Justice prevails: A memoir of child abuse
Sandra Mae Brown is a survivor of child abuse.
Born in Botwood, NL, she now resides in St. Catharines, ON. She has three children and eight grandchildren. She loves spending time with her family, and likes going on road trips and making happy memories.
This, despite the fact that many of the memories of her early life are anything but happy. As a child, she was beaten, starved, and left to die by her parents.
She has told the story of the horrendous abuse she endured, including how she bravely stood alone and took her parents to court, in a book, Justice Prevails.
“My hope,” she says, “is that, by sharing my experiences, I can prevent similar things from happening to other children, so that they won’t have to go through what I had to endure.”
A long journey
Writing her story has been, for her, “a long and arduous journey,” consuming 15 years of her life.
Leaving school with only a grade three education, she learned, with the help of her friends, children, grandchildren, coworkers, and neighbors, “to read and write enough to see my dream of sharing my story become a reality.” She has achieved her goal of sending “a message to the world” and drawing “public attention and action to the issue of child abuse.”
I personally do not believe that forgiveness means forgetting. I asked Sandra Mae about this very matter.
“Forgiving is not forgetting about the things that were done to me,” she writes. “I think it’s more about letting go in order to move forward with my life.”
Sharing her story, as difficult as it was, has been her key to freedom.
In a transparency born of pain, she admits, “I’ve tried drugs, drinking and meds from doctors. I’ve been in the hospital for six weeks at a time.”
However, nothing worked for her until she, in her words, “started writing and, believe me, that wasn’t easy, but I’m glad I did because today I’m so happy with all that I’ve accomplished.... I’m very much at peace with my life now.”
As an abused child, she often prayed, asking God to deliver her.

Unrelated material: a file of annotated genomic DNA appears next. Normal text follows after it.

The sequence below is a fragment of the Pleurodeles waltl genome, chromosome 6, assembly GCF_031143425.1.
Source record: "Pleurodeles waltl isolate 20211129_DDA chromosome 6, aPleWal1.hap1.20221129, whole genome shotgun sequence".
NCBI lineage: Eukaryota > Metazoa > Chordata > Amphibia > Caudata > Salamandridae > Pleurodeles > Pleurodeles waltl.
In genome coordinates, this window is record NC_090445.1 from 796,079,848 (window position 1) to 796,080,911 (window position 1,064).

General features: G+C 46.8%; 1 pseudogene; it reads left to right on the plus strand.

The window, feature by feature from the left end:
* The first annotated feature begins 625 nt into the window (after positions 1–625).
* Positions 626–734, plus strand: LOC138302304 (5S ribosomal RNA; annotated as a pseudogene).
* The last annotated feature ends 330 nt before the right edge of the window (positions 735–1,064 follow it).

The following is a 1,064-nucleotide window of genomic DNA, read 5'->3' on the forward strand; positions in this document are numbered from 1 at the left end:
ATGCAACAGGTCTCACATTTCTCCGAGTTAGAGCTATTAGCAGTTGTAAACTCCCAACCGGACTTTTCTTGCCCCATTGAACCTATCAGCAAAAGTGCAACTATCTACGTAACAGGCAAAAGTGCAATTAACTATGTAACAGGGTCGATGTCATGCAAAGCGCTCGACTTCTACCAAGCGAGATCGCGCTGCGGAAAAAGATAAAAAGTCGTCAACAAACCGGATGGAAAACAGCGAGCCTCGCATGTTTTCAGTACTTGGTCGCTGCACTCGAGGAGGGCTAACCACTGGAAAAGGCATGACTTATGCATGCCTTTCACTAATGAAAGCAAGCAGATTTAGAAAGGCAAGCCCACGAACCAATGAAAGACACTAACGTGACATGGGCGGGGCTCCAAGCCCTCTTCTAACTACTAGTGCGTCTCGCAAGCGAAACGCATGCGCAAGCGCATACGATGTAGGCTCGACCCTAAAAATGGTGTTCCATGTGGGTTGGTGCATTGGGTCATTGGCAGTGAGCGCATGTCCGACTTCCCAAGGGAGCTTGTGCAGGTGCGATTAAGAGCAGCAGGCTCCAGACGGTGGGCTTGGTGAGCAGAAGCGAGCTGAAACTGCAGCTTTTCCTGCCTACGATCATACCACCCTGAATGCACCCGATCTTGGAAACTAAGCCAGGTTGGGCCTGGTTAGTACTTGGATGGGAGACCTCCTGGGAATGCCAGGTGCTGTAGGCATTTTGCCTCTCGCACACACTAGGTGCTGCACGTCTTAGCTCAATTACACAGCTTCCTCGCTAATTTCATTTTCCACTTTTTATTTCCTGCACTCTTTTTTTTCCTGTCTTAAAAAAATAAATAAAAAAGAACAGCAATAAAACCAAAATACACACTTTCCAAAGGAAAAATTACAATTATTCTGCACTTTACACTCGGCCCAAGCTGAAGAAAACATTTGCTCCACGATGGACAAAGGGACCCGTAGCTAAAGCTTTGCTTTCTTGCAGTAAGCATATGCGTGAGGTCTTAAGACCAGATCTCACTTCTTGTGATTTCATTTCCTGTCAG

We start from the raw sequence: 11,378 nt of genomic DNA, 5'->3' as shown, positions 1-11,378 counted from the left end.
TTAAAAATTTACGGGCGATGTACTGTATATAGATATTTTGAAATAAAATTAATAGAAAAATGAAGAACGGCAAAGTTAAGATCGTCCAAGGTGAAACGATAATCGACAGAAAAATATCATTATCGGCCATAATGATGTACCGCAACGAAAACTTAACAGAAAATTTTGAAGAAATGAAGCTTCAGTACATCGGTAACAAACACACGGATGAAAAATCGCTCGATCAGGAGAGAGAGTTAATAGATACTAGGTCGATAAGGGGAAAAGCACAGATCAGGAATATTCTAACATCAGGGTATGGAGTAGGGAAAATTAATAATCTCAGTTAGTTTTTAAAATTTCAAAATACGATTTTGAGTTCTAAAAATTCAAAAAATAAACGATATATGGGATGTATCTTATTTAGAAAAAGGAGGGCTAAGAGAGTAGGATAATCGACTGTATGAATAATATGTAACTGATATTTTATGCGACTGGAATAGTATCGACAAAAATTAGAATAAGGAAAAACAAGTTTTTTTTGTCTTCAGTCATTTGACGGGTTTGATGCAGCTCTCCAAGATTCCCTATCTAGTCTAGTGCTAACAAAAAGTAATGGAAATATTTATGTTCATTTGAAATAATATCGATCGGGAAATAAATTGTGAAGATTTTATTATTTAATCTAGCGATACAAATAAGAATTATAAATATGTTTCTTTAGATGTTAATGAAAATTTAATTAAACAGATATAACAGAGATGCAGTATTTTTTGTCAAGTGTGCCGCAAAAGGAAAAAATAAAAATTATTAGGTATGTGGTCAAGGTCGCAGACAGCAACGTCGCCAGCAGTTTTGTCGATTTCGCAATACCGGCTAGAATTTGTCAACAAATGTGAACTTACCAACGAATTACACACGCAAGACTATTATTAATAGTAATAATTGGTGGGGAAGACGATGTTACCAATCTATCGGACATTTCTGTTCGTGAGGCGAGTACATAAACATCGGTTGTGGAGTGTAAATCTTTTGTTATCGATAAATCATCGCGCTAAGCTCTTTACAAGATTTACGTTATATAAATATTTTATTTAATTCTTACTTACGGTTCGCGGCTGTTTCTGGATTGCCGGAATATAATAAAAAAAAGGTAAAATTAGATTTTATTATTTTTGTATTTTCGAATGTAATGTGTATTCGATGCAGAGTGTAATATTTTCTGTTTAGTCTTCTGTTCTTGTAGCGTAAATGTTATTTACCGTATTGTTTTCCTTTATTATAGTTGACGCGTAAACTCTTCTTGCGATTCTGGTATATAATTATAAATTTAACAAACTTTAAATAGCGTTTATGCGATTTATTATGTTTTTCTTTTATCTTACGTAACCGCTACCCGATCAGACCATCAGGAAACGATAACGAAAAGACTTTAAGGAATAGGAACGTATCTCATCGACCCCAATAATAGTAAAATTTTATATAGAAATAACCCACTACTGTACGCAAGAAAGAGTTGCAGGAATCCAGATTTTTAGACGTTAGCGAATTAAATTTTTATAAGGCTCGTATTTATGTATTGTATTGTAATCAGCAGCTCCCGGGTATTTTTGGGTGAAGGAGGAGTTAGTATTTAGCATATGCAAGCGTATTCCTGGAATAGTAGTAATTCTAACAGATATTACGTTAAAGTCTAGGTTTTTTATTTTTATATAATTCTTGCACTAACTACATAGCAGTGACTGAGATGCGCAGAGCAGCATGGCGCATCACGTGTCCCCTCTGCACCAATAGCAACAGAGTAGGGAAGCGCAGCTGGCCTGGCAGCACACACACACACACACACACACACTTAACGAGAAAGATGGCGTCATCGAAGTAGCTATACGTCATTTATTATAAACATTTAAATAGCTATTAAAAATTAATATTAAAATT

“Let me take you back to that dark room,” she says, referring to the “dark hole in the wall,” where her parents had moved her when she was only six. “It’s so cold inside, my fingertips are sore and bleeding as I try hard to break free. The smell of my own body waste makes me sick. I hear voices outside, but nobody seems to hear me crying for help. Mother’s footsteps scare me. I’m afraid because, at any moment, she’s going to pull me out, only to beat me again. It’s so dark, I can’t even see my hands in front of my face.
“I pray to God for help, but help doesn’t come. I say to myself, ‘Maybe God didn’t hear me praying.’ ”
Where does Sandra Mae believe God was while she was experiencing almost unspeakable pain?
“I believe God was there beside me all the way,” she responds “I truly believe one must walk through the valley in order to claim the victory in the end. I also believe life’s hardships can be our best teachers.”
A story that resonates
Sandra Mae’s message resonates with her readers. She has received messages from across Canada from people telling her how touched they were by reading her book.
“One mother said she had to stop reading and call her daughter, whom she hadn’t talked to in years, to say she was sorry and to tell her how much she loved her and wanted to see her again.
“One young lady wanted to send a copy of my book to her mother in hopes of making things right between them again. Today they’re like best friends. Her father sent me a note of thanks.
“I feel so blessed to have all the support from people I don’t even know.”
She hopes her book will “go far and wide around the world,” but not for the sake of selling more copies. Rather, she wants to help “save other children who are suffering from child abuse.”
She has a word of advice for her readers who may have gone through abuse in their own lives: “Don’t let the abuse define who you are.”
Meanwhile, she believes it is “very important for people to open their eyes to child abuse. A home may look pretty on the outside, but that doesn’t mean it’s clean on the inside.”
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